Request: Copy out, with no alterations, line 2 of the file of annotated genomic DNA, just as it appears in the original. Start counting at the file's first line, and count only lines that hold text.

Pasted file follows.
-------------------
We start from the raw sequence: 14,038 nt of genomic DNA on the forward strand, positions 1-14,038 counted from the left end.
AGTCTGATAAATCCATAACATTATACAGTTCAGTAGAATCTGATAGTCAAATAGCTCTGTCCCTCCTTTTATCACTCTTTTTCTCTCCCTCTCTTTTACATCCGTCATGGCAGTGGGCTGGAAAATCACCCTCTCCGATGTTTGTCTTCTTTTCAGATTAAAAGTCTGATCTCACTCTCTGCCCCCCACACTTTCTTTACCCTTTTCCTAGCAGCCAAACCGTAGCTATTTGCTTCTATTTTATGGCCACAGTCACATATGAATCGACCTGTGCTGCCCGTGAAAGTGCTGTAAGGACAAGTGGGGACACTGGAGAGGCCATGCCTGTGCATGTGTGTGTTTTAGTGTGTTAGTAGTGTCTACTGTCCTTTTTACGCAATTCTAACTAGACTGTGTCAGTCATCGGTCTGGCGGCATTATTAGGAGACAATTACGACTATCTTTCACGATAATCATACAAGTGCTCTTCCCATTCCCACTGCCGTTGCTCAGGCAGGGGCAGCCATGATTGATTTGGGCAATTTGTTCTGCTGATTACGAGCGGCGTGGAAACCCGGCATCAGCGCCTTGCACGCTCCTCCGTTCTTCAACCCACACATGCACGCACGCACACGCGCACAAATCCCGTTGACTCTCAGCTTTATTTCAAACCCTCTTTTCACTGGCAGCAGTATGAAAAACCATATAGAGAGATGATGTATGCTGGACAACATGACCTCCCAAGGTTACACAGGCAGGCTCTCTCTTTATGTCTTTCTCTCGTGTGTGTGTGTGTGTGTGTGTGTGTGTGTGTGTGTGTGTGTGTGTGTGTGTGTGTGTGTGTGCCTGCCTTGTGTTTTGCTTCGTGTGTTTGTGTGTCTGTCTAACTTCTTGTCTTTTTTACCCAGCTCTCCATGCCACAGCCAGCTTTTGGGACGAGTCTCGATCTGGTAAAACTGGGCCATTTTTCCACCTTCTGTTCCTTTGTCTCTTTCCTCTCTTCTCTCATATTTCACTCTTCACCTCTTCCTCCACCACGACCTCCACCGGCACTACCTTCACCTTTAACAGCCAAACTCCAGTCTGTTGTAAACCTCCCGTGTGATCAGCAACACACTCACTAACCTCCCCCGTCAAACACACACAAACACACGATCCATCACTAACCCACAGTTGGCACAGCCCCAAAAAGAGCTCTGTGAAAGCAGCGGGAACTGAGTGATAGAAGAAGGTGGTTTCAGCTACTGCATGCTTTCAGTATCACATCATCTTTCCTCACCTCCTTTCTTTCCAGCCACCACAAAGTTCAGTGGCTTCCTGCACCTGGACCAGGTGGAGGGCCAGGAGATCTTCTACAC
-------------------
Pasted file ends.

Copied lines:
AGTCTGATAAATCCATAACATTATACAGTTCAGTAGAATCTGATAGTCAAATAGCTCTGTCCCTCCTTTTATCACTCTTTTTCTCTCCCTCTCTTTTACATCCGTCATGGCAGTGGGCTGGAAAATCACCCTCTCCGATGTTTGTCTTCTTTTCAGATTAAAAGTCTGATCTCACTCTCTGCCCCCCACACTTTCTTTACCCTTTTCCTAGCAGCCAAACCGTAGCTATTTGCTTCTATTTTATGGCCACAGTCACATATGAATCGACCTGTGCTGCCCGTGAAAGTGCTGTAAGGACAAGTGGGGACACTGGAGAGGCCATGCCTGTGCATGTGTGTGTTTTAGTGTGTTAGTAGTGTCTACTGTCCTTTTTACGCAATTCTAACTAGACTGTGTCAGTCATCGGTCTGGCGGCATTATTAGGAGACAATTACGACTATCTTTCACGATAATCATACAAGTGCTCTTCCCATTCCCACTGCCGTTGCTCAGGCAGGGGCAGCCATGATTGATTTGGGCAATTTGTTCTGCTGATTACGAGCGGCGTGGAAACCCGGCATCAGCGCCTTGCACGCTCCTCCGTTCTTCAACCCACACATGCACGCACGCACACGCGCACAAATCCCGTTGACTCTCAGCTTTATTTCAAACCCTCTTTTCACTGGCAGCAGTATGAAAAACCATATAGAGAGATGATGTATGCTGGACAACATGACCTCCCAAGGTTACACAGGCAGGCTCTCTCTTTATGTCTTTCTCTCGTGTGTGTGTGTGTGTGTGTGTGTGTGTGTGTGTGTGTGTGTGTGTGTGTGTGTGTGTGTGTGCCTGCCTTGTGTTTTGCTTCGTGTGTTTGTGTGTCTGTCTAACTTCTTGTCTTTTTTACCCAGCTCTCCATGCCACAGCCAGCTTTTGGGACGAGTCTCGATCTGGTAAAACTGGGCCATTTTTCCACCTTCTGTTCCTTTGTCTCTTTCCTCTCTTCTCTCATATTTCACTCTTCACCTCTTCCTCCACCACGACCTCCACCGGCACTACCTTCACCTTTAACAGCCAAACTCCAGTCTGTTGTAAACCTCCCGTGTGATCAGCAACACACTCACTAACCTCCCCCGTCAAACACACACAAACACACGATCCATCACTAACCCACAGTTGGCACAGCCCCAAAAAGAGCTCTGTGAAAGCAGCGGGAACTGAGTGATAGAAGAAGGTGGTTTCAGCTACTGCATGCTTTCAGTATCACATCATCTTTCCTCACCTCCTTTCTTTCCAGCCACCACAAAGTTCAGTGGCTTCCTGCACCTGGACCAGGTGGAGGGCCAGGAGATCTTCTACAC